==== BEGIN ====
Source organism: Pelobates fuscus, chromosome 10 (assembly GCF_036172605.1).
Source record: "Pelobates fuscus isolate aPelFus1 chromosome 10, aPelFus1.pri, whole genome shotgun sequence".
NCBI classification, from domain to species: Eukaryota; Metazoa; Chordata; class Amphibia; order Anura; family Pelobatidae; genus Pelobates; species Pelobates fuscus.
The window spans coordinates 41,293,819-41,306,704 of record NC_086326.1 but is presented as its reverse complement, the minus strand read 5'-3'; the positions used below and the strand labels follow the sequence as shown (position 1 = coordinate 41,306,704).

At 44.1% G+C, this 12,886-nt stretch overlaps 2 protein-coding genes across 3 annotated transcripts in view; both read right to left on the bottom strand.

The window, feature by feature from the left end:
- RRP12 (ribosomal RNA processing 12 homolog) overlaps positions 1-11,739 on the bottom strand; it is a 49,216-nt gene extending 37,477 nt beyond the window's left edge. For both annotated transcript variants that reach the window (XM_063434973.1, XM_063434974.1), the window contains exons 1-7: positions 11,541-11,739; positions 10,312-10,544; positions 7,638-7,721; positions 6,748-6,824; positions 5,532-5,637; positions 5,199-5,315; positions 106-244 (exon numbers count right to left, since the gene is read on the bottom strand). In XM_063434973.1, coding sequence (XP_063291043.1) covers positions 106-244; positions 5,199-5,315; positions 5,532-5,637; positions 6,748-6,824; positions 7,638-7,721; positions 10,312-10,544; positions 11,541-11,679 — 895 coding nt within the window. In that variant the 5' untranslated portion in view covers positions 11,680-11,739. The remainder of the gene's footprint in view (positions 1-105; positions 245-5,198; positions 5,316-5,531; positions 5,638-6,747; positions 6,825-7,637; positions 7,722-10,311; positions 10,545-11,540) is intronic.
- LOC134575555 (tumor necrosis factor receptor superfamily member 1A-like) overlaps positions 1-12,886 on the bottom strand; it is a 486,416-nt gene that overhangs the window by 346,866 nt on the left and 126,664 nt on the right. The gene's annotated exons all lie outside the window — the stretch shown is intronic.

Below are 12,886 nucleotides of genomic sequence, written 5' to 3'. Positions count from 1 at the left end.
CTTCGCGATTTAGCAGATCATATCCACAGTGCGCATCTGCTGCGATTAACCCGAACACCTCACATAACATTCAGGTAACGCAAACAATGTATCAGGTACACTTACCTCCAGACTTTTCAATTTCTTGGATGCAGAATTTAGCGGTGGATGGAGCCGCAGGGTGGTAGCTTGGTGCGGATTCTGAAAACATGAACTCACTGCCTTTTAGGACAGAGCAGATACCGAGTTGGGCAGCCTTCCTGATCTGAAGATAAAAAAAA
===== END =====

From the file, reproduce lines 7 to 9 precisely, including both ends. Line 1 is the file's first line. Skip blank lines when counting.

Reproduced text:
- RRP12 (ribosomal RNA processing 12 homolog) overlaps positions 1-11,739 on the bottom strand; it is a 49,216-nt gene extending 37,477 nt beyond the window's left edge. For both annotated transcript variants that reach the window (XM_063434973.1, XM_063434974.1), the window contains exons 1-7: positions 11,541-11,739; positions 10,312-10,544; positions 7,638-7,721; positions 6,748-6,824; positions 5,532-5,637; positions 5,199-5,315; positions 106-244 (exon numbers count right to left, since the gene is read on the bottom strand). In XM_063434973.1, coding sequence (XP_063291043.1) covers positions 106-244; positions 5,199-5,315; positions 5,532-5,637; positions 6,748-6,824; positions 7,638-7,721; positions 10,312-10,544; positions 11,541-11,679 — 895 coding nt within the window. In that variant the 5' untranslated portion in view covers positions 11,680-11,739. The remainder of the gene's footprint in view (positions 1-105; positions 245-5,198; positions 5,316-5,531; positions 5,638-6,747; positions 6,825-7,637; positions 7,722-10,311; positions 10,545-11,540) is intronic.
- LOC134575555 (tumor necrosis factor receptor superfamily member 1A-like) overlaps positions 1-12,886 on the bottom strand; it is a 486,416-nt gene that overhangs the window by 346,866 nt on the left and 126,664 nt on the right. The gene's annotated exons all lie outside the window — the stretch shown is intronic.

Below are 12,886 nucleotides of genomic sequence, written 5' to 3'. Positions count from 1 at the left end.